Cutler’s team proposes an explanation: Country differences in the health gradient by education are driven in part by differences in labour-market conditions. Higher unemployment in country A in a given year will steepen that country’s gradient in subsequent health outcomes, since its highly educated people suffer much less harm than its less educated people do. The economists conclude that labour-market conditions (which vary from country to country) at the time a generation enters the workforce can explain 15-70 per cent of health-gradient differences across countries.

Ultimately, Cutler and team note, "labour market conditions early in life have a long-lasting effect on health as well as economic outcomes, and these effects cumulate." For macroeconomic policy makers, the long-term harm to public health from weak economic conditions increases the urgency of avoiding or attenuating high unemployment.

Since the business cycle will never be fully eliminated, though, it is worth considering what individuals can do to protect themselves and their children. One strategy that’s impossible to follow consistently is to simply be lucky: Be born 20 years before an economic boom rather than a bust.


Bloomberg View columnist Peter R. Orszag is chairman of corporate and investment banking and chairman of the financial strategy and solutions group at Citigroup. He was previously President Barack Obama’s director of the Office of Management and Budget.


— Bloomberg News

Fact Check

Fact Check

Have you found an error, or know of something we’ve missed in one of our stories?
Please use the form below and let us know.

* Required
  • Please post the headline of the story or the title of the video with the error.

  • Please post exactly what was wrong with the story.

  • Please indicate your source for the correct information.

  • Yes


  • This will only be used to contact you if we have a question about your submission, it will not be used to identify you or be published.

  • Cancel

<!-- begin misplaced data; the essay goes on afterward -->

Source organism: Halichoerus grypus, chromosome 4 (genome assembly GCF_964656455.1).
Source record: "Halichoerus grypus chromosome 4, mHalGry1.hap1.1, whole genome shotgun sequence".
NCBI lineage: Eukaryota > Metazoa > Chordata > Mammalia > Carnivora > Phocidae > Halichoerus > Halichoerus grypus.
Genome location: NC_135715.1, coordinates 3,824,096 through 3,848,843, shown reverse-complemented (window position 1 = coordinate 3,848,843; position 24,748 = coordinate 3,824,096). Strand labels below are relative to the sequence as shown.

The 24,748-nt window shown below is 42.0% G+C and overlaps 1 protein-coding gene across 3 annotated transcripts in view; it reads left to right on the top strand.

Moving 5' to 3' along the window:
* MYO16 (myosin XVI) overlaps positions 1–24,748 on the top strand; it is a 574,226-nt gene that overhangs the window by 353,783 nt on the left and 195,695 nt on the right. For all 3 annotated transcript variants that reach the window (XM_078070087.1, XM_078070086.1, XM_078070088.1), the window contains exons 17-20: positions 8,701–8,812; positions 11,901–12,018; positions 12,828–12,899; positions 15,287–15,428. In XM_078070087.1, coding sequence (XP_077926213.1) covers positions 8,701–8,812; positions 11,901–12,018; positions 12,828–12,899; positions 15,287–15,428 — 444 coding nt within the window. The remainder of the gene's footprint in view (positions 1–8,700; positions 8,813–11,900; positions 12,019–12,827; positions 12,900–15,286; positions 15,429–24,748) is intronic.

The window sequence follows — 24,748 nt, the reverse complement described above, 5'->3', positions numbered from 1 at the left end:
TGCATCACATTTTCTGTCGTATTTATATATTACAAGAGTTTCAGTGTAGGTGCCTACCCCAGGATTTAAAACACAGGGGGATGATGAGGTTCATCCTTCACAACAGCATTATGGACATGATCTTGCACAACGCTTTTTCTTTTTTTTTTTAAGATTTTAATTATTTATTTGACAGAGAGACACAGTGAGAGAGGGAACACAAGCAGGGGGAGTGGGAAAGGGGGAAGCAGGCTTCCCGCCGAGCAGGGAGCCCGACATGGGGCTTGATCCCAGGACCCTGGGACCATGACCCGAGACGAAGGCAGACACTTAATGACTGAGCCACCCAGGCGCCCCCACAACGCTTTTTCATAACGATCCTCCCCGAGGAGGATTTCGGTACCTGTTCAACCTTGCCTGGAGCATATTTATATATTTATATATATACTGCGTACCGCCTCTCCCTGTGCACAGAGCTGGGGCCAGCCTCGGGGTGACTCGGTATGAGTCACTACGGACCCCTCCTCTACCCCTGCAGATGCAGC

Having problems with the form?

Contact Us Directly
  • Print

You can comment on most stories on You can also agree or disagree with other comments. All you need to do is be a Winnipeg Free Press print or e-edition subscriber to join the conversation and give your feedback.

You can comment on most stories on You can also agree or disagree with other comments. All you need to do is be a Winnipeg Free Press print or e-edition subscriber to join the conversation and give your feedback.

Have Your Say

New to commenting? Check out our Frequently Asked Questions.

Have Your Say

Comments are open to Winnipeg Free Press print or e-edition subscribers only. why?

Have Your Say

Comments are open to Winnipeg Free Press Subscribers only. why?

The Winnipeg Free Press does not necessarily endorse any of the views posted. By submitting your comment, you agree to our Terms and Conditions. These terms were revised effective April 16, 2010.


Make text: Larger | Smaller


Andrew Ladd talks about his injury

View more like this

Photo Store Gallery

  • PHIL HOSSACK / WINNIPEG FREE PRESS 060710 The full moon rises above the prairie south of Winnipeg Monday evening.
  • An American White Pelican takes flight from the banks of the Red River in Lockport, MB. A group of pelicans is referred to as a ‘pod’ and the American White Pelican is the only pelican species to have a horn on its bill. May 16, 2012. SARAH O. SWENSON / WINNIPEG FREE PRESS

View More Gallery Photos


Are you concerned about the number of homicides so far this year?

View Results

Ads by Google